SEE ME: Looking with In(ten)tion
"SEE ME: Looking with In(ten)tion" exhibit is a project created by fourteen High Point University juniors and seniors (2017) enrolled in a Service Learning Documentary Photography class under the direction of Benita VanWinkle.
"SEE ME: Looking with In(ten)tion" exhibit is a project created by fourteen High Point University juniors and seniors (2017) enrolled in a Service Learning Documentary Photography class under the direction of Benita VanWinkle. Our focus involved documenting the immigrants of minority cultures that make up ten percent of the High Point community and the impact they have on our community. We built special connections with refugee families, local businesses owned by immigrants, and High Point University’s international students and faculty. We heard the stories and documented the daily lives of individuals in the High Point area who were unrecognized as immigrants who have overcome hardships and stereotypes to make great contributions to our community.
We worked closely with the YWCA for their annual International Women’s Day event, World Relief’s refugee families, First Presbyterian Church students in ESL lessons, and owners of local businesses such as Sumela: Turkish and Mediterranean Restaurant, Nick’s Sub Shop, Penny Path, Abu Rugs and Home, and more.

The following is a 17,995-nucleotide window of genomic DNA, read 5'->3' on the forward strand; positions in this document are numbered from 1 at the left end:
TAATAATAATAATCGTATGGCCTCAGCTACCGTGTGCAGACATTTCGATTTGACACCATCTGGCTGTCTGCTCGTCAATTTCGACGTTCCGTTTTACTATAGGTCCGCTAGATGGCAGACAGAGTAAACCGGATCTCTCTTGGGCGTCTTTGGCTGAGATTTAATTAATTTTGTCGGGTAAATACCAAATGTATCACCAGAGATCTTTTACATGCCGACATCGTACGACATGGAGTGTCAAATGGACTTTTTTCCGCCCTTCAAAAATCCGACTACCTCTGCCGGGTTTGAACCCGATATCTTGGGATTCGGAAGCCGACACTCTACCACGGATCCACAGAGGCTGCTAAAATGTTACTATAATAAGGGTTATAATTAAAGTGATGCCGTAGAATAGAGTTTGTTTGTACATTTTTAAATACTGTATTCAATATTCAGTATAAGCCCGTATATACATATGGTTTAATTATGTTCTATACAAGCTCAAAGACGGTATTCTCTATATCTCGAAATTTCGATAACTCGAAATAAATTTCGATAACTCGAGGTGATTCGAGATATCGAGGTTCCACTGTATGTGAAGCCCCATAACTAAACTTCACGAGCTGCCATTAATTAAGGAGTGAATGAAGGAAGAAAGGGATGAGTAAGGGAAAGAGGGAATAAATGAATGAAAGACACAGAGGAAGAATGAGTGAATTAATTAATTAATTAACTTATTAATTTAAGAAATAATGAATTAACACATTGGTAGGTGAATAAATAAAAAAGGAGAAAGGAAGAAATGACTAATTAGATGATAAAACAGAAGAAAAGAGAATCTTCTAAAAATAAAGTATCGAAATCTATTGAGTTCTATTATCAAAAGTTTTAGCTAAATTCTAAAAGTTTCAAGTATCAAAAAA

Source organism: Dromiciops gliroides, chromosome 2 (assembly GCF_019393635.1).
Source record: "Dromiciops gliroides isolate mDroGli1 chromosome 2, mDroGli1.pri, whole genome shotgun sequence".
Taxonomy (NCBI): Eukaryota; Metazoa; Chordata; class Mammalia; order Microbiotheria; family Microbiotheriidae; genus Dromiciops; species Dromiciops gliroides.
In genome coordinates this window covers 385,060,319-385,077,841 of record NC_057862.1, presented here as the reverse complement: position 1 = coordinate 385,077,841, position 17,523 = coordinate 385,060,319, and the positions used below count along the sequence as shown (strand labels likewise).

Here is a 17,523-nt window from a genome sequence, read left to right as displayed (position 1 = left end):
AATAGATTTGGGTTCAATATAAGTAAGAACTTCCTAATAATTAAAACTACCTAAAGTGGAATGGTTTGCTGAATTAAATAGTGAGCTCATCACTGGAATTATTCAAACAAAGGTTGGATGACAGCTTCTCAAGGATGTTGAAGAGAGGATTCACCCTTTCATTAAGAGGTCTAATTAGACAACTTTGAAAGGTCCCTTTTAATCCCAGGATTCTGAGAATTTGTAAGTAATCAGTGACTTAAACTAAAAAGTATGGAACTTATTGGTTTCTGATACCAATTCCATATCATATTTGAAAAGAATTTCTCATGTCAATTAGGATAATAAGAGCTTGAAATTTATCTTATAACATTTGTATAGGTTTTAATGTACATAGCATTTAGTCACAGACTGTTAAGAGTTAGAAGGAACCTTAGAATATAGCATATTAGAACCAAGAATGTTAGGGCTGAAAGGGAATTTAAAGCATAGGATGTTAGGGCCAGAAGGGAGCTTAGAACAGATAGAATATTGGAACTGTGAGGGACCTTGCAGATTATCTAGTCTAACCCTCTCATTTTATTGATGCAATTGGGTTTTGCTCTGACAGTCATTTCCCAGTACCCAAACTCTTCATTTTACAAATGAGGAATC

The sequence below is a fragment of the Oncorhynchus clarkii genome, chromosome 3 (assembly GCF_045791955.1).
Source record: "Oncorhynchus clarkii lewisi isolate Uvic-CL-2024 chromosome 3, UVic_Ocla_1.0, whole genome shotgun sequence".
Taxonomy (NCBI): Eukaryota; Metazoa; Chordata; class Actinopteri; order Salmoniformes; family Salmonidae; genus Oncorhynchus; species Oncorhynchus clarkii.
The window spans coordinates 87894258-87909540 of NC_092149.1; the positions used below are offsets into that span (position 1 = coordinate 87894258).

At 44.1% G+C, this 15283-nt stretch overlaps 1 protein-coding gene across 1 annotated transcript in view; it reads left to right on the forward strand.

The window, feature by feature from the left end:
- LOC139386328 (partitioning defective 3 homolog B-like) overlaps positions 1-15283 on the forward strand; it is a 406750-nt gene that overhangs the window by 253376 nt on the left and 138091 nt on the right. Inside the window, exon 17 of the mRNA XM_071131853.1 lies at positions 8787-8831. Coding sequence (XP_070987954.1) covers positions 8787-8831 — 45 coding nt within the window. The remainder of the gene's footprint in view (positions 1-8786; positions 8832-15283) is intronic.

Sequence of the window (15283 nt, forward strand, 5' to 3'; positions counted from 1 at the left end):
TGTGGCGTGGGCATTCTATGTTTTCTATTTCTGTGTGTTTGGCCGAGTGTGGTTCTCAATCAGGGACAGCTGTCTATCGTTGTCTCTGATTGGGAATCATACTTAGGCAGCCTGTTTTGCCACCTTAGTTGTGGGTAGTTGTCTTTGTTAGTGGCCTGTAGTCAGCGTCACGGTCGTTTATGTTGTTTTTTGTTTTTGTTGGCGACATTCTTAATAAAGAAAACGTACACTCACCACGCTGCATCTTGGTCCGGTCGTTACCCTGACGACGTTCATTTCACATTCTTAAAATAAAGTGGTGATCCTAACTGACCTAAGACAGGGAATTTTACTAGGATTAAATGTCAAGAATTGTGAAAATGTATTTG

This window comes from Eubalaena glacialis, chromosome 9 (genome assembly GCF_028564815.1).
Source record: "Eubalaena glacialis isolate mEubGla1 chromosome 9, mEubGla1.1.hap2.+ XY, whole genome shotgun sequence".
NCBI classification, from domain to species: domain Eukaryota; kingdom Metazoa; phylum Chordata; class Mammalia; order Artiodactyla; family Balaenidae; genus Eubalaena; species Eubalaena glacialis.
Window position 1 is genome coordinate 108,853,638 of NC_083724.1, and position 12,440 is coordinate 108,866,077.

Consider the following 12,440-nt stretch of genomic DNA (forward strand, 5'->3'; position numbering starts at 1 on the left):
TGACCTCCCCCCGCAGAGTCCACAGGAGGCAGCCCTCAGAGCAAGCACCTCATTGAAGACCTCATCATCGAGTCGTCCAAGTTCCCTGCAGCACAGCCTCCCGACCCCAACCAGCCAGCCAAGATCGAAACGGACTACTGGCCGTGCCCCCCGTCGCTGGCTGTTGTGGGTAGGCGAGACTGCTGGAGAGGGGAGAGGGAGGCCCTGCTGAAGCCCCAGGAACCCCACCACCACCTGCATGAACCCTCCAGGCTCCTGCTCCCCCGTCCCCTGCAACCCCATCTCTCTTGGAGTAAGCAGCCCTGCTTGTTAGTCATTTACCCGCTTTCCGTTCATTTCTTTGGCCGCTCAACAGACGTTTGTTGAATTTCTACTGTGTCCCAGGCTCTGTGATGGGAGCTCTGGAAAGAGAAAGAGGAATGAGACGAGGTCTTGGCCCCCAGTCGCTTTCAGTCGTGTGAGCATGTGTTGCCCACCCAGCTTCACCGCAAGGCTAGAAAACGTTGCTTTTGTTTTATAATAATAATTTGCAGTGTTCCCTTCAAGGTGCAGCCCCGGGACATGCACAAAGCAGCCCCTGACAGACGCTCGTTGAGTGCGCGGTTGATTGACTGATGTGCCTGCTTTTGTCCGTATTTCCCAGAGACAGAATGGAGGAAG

This service learning course has opened our eyes to bigger issues outside our lives as students. Through our project, we have been made more aware of the influence that minority cultures have on our daily lives as well as the economic, cultural and sociological effect they have on local and national society. We have become passionate about informing and enlightening others about issues involving refugees and immigrants in America. Being a timely subject, we encountered some problems with individuals being skeptical to work with us.
This changed the course to more of an independent study in which we were given the opportunity to go out into the community and find these stories on our own. We sought out people with diverse backgrounds to document the often-unnoticed contributions these citizens make to our society. Our hope was to make all of the members involved with our project feel that that they are a valued and vital part of our community.
My contribution to this exhibit highlighted a Somali family living in the High Point Community. The family consists of a mother, father and four children. Amina Ali is a Somali refugee living in High Point, North Carolina, displaced by the Somali Civil War. She is searching for means to gain custody of her oldest son, who lives in Ethiopia with his grandmother. Ali has a total of five children, all of whom speak at least three different languages.